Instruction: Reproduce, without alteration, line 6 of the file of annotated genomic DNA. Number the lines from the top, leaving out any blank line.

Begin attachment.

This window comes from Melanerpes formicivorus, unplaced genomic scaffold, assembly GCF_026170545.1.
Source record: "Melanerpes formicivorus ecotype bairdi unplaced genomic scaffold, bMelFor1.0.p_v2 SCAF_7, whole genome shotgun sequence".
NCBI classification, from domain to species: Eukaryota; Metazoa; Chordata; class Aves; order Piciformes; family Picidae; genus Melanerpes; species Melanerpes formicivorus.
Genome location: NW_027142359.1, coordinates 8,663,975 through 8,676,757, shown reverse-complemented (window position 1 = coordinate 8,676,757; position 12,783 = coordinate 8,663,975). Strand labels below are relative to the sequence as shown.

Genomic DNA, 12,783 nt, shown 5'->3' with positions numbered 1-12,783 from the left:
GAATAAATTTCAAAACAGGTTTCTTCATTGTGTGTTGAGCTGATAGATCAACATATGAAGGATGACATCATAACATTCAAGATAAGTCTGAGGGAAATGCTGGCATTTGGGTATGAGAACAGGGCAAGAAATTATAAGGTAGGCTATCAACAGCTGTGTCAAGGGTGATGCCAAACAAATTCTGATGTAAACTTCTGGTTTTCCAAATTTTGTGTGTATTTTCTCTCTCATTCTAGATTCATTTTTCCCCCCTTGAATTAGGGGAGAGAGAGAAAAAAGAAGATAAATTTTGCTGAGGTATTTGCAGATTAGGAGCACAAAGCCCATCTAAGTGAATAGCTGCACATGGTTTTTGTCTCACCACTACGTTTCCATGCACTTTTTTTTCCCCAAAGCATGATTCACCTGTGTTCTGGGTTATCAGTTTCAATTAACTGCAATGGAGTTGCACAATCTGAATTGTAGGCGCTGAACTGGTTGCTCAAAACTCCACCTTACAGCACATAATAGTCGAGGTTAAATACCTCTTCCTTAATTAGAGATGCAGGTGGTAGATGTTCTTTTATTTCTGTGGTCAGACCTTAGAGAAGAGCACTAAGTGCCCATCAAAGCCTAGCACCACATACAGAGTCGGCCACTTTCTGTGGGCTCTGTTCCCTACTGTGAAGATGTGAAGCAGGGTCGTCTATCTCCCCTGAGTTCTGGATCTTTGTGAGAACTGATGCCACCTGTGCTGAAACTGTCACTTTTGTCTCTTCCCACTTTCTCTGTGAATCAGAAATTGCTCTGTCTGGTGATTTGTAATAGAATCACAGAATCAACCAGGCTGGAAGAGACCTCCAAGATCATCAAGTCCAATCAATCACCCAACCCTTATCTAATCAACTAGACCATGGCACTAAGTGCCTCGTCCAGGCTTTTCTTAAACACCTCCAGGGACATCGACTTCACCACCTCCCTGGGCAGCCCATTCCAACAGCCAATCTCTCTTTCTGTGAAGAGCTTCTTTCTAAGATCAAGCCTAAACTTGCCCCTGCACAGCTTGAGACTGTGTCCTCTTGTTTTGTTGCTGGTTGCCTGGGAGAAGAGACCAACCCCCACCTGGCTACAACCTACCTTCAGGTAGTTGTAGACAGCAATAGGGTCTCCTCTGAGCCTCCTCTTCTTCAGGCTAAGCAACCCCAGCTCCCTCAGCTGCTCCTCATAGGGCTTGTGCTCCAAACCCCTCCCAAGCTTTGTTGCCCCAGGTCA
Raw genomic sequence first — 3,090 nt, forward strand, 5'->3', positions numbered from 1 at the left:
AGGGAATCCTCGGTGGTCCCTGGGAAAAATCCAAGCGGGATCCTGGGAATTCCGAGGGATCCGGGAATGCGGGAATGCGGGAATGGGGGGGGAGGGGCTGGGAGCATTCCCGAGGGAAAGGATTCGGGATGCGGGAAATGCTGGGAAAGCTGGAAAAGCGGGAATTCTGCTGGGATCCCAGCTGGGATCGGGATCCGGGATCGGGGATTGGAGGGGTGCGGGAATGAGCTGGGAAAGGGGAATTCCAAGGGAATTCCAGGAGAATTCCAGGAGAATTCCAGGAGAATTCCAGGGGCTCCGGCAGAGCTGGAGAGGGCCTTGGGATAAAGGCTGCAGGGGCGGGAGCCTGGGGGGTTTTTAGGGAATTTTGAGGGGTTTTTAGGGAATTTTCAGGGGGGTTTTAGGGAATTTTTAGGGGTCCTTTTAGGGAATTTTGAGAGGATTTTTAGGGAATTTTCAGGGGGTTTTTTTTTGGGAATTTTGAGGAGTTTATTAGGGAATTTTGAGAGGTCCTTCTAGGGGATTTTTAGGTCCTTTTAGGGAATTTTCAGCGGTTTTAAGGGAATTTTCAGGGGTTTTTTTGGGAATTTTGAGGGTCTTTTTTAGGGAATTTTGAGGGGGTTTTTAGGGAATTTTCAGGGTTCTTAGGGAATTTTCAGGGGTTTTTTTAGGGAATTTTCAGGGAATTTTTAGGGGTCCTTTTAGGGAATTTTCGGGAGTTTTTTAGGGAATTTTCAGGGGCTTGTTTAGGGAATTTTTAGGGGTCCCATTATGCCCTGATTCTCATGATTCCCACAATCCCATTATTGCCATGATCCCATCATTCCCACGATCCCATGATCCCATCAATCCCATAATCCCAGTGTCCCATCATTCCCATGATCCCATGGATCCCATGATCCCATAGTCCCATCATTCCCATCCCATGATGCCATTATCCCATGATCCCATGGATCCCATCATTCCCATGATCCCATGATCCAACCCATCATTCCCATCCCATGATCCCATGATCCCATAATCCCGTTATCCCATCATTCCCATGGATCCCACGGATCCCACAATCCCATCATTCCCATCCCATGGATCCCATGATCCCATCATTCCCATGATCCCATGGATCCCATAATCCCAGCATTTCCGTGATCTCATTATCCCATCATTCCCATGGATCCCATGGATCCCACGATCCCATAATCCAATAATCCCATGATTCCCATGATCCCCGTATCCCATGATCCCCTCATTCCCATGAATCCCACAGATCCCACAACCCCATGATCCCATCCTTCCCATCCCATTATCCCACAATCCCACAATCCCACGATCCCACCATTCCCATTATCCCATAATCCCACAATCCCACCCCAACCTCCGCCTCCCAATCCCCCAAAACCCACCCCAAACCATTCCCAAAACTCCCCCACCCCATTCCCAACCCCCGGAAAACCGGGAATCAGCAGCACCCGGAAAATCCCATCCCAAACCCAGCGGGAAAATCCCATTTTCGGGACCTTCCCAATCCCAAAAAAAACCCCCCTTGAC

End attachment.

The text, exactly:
GAATAAATTTCAAAACAGGTTTCTTCATTGTGTGTTGAGCTGATAGATCAACATATGAAGGATGACATCATAACATTCAAGATAAGTCTGAGGGAAATGCTGGCATTTGGGTATGAGAACAGGGCAAGAAATTATAAGGTAGGCTATCAACAGCTGTGTCAAGGGTGATGCCAAACAAATTCTGATGTAAACTTCTGGTTTTCCAAATTTTGTGTGTATTTTCTCTCTCATTCTAGATTCATTTTTCCCCCCTTGAATTAGGGGAGAGAGAGAAAAAAGAAGATAAATTTTGCTGAGGTATTTGCAGATTAGGAGCACAAAGCCCATCTAAGTGAATAGCTGCACATGGTTTTTGTCTCACCACTACGTTTCCATGCACTTTTTTTTCCCCAAAGCATGATTCACCTGTGTTCTGGGTTATCAGTTTCAATTAACTGCAATGGAGTTGCACAATCTGAATTGTAGGCGCTGAACTGGTTGCTCAAAACTCCACCTTACAGCACATAATAGTCGAGGTTAAATACCTCTTCCTTAATTAGAGATGCAGGTGGTAGATGTTCTTTTATTTCTGTGGTCAGACCTTAGAGAAGAGCACTAAGTGCCCATCAAAGCCTAGCACCACATACAGAGTCGGCCACTTTCTGTGGGCTCTGTTCCCTACTGTGAAGATGTGAAGCAGGGTCGTCTATCTCCCCTGAGTTCTGGATCTTTGTGAGAACTGATGCCACCTGTGCTGAAACTGTCACTTTTGTCTCTTCCCACTTTCTCTGTGAATCAGAAATTGCTCTGTCTGGTGATTTGTAATAGAATCACAGAATCAACCAGGCTGGAAGAGACCTCCAAGATCATCAAGTCCAATCAATCACCCAACCCTTATCTAATCAACTAGACCATGGCACTAAGTGCCTCGTCCAGGCTTTTCTTAAACACCTCCAGGGACATCGACTTCACCACCTCCCTGGGCAGCCCATTCCAACAGCCAATCTCTCTTTCTGTGAAGAGCTTCTTTCTAAGATCAAGCCTAAACTTGCCCCTGCACAGCTTGAGACTGTGTCCTCTTGTTTTGTTGCTGGTTGCCTGGGAGAAGAGACCAACCCCCACCTGGCTACAACCTACCTTCAGGTAGTTGTAGACAGCAATAGGGTCTCCTCTGAGCCTCCTCTTCTTCAGGCTAAGCAACCCCAGCTCCCTCAGCTGCTCCTCATAGGGCTTGTGCTCCAAACCCCTCCCAAGCTTTGTTGCCCCAGGTCA